In the second in our Current± Price Watch series – powered by LCP Enact – we take a look at how European market dynamics have compared with Britain over the last week in light of negative prices and nuclear outages.
Additionally, National Grid ESO reflects on how the electricity system in Britain has changed over the past 70 years to mark the Queen’s Platinum Jubilee.
Day Ahead: Prices stay steady in Britain as they dip in some European markets
EPEX day ahead prices hit a high of £232.8/MWh on 30 May, exceeding the previous week’s high by nearly £40. Nordpool prices broadly mirrored this, with a high of £224.76/MWh on 30 May, before falling away towards the end of the week.
While Britain’s power prices have been more stable than the first few months of the year, other markets in Europe have seen some interesting drops.
The Netherlands for example reached a price of €0/MWh last week, while Belgium went into negative power prices. On 4 June, Belgium imbalance prices also saw extreme swings, from over 850EUR/MWh to -180EUR/MWh.
These extremes were due to “unexpected and extreme weather events, a relatively tight system and poor renewable forecasts” explained Shivam Malhotra, lead developer at LCP Enact.
In response, interconnectors flipped direction, with Britain importing from both the Netherlands and Belgium to take advantage of the lower prices.
Intraday: French nuclear outages continue
Intraday prices remained similarly subdued, with a high of £219.26/MWh on 30 May before dropping to a low of £61.67/MWh on 4 June.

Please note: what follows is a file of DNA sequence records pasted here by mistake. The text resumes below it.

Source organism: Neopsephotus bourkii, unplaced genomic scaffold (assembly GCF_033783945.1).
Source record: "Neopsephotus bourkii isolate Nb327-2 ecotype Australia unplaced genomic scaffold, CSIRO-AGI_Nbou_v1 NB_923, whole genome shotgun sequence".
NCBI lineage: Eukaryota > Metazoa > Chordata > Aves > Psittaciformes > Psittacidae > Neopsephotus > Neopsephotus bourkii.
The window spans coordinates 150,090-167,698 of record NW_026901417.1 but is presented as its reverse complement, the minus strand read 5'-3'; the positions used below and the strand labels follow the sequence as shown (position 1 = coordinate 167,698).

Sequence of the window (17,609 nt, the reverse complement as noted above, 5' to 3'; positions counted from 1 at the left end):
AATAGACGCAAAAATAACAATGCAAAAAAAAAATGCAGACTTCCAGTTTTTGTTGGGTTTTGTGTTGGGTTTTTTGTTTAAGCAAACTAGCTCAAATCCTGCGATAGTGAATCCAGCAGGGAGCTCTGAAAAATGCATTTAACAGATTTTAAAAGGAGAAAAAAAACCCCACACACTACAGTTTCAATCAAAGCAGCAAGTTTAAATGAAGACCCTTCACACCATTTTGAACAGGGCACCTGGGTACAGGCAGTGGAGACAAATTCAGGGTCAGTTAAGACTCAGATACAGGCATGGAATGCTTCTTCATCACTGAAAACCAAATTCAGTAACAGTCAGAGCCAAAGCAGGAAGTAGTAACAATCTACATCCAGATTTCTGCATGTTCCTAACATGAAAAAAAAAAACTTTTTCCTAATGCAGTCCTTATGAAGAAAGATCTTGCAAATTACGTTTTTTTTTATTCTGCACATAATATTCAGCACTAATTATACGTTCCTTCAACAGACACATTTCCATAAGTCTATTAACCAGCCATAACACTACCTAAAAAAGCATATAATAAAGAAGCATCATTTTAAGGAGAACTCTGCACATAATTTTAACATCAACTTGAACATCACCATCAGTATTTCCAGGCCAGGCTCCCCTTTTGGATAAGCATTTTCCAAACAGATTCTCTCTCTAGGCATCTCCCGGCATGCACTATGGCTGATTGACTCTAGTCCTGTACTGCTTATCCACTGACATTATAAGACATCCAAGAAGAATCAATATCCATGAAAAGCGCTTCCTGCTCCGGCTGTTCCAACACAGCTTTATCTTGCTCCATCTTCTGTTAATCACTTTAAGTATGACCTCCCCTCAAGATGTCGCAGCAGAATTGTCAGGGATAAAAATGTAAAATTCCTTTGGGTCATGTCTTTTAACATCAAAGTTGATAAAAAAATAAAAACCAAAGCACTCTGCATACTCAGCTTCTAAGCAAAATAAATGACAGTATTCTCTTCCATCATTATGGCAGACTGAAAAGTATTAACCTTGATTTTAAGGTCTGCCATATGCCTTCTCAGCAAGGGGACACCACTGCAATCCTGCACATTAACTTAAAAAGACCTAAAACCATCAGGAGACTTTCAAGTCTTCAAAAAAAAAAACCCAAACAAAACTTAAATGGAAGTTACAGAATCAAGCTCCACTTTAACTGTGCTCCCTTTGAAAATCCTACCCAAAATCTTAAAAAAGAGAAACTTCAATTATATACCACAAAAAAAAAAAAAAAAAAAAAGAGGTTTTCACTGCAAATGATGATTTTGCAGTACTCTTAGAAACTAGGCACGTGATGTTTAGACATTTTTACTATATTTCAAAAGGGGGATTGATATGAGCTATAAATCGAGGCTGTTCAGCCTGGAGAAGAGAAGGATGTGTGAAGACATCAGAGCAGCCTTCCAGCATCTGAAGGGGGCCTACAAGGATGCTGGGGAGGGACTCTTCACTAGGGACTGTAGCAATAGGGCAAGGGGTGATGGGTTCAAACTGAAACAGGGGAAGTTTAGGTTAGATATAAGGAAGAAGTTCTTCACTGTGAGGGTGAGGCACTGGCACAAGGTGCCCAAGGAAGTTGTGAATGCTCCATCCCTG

In last week’s Current± Price Watch article, we highlighted the boost to energy trading brought about by the 1,000MW Eleclink electricity interconnector going live.
This provided additional connection to France, which has continued to experience high power prices over the last week as outages at nuclear plants – which account for around 70% of the nation’s energy mix – continue, leading Britain to become a net exporter for a period.
“French Nuclear capacity is already at its lowest seasonal point in a decade!” said Malhotra.
“Given the vast majority of GB interconnection is with France, us being a net exporter is largely down to their market conditions. With their nuclear outages expected to last for the rest of the year, you could expect to see the trend continue in the short-term.”
As of an 19 May, 12 of Electricité de France’s (EDF) nuclear generators were shut down to allow them to be tested for stress corrosion. As such, the energy giant has adjusted its French nuclear output estimate from 295-315TWh to 280-300TWh for 2022.
Imbalance: Continued focus on system security as ESO points to low carbon generation growth
As many in Britain enjoyed the long bank holiday weekend in celebration of the Queen’s Platinum Jubilee, National Grid ESO highlighted the change in the makeup of the country’s electricity mix during her 70 year reign.
The operator said that electricity consumption is six times higher now than seven decades ago, although with the efficiency of devices improving it has reduced since 2002.
Renewable generation in Britain hit a record high of 43.1% in 2020, and whilst this dropped somewhat in 2021 due to less favourable weather and increased demand following easing of COVID-19 lockdowns, it still sat at 39.3%.
As such, between 1982 and 2020, the proportion of low carbon generation on the system has increased from around 20% to roughly 50%. This means Britain is currently on track for periods of zero carbon electricity system operation by 2035.
As our electricity has gotten greener our laptops💻 TV’s📺and fridges🍨have also gotten more efficient, reducing the amounts of electricity we use each year 📉 pic.twitter.com/oXzHn07POb— National Grid ESO (@NationalGridESO) June 2, 2022
The ESO is continuing to work to increase flexibility in the market to ensure further low carbon generation can come online. As part of this, its first voltage management project went live on 1 June, with the Mersey Reactive Power solution installed in Frodsham, Cheshire.